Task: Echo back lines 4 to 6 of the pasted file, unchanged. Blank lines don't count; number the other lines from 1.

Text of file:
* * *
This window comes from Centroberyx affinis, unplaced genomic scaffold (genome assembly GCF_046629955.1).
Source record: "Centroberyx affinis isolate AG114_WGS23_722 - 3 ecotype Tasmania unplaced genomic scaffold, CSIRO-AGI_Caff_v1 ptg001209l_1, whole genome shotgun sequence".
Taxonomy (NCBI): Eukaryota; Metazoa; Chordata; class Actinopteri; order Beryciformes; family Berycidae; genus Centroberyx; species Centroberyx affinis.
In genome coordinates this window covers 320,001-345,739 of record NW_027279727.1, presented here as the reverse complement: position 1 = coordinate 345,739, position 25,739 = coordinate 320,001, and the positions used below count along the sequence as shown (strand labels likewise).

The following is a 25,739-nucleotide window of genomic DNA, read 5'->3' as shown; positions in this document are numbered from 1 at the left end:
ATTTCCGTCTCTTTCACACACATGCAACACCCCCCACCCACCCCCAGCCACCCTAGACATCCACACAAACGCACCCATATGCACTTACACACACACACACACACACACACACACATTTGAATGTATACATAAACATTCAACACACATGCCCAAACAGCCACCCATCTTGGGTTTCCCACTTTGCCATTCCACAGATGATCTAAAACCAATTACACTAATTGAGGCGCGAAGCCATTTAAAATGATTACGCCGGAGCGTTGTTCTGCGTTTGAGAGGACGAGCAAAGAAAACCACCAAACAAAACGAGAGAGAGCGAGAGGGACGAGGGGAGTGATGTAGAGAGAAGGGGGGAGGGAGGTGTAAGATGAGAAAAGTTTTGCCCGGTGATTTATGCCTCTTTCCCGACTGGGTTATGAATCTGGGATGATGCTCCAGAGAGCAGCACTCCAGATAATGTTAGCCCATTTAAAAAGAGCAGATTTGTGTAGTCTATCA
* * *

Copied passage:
In genome coordinates this window covers 320,001-345,739 of record NW_027279727.1, presented here as the reverse complement: position 1 = coordinate 345,739, position 25,739 = coordinate 320,001, and the positions used below count along the sequence as shown (strand labels likewise).

The following is a 25,739-nucleotide window of genomic DNA, read 5'->3' as shown; positions in this document are numbered from 1 at the left end:
ATTTCCGTCTCTTTCACACACATGCAACACCCCCCACCCACCCCCAGCCACCCTAGACATCCACACAAACGCACCCATATGCACTTACACACACACACACACACACACACACACATTTGAATGTATACATAAACATTCAACACACATGCCCAAACAGCCACCCATCTTGGGTTTCCCACTTTGCCATTCCACAGATGATCTAAAACCAATTACACTAATTGAGGCGCGAAGCCATTTAAAATGATTACGCCGGAGCGTTGTTCTGCGTTTGAGAGGACGAGCAAAGAAAACCACCAAACAAAACGAGAGAGAGCGAGAGGGACGAGGGGAGTGATGTAGAGAGAAGGGGGGAGGGAGGTGTAAGATGAGAAAAGTTTTGCCCGGTGATTTATGCCTCTTTCCCGACTGGGTTATGAATCTGGGATGATGCTCCAGAGAGCAGCACTCCAGATAATGTTAGCCCATTTAAAAAGAGCAGATTTGTGTAGTCTATCA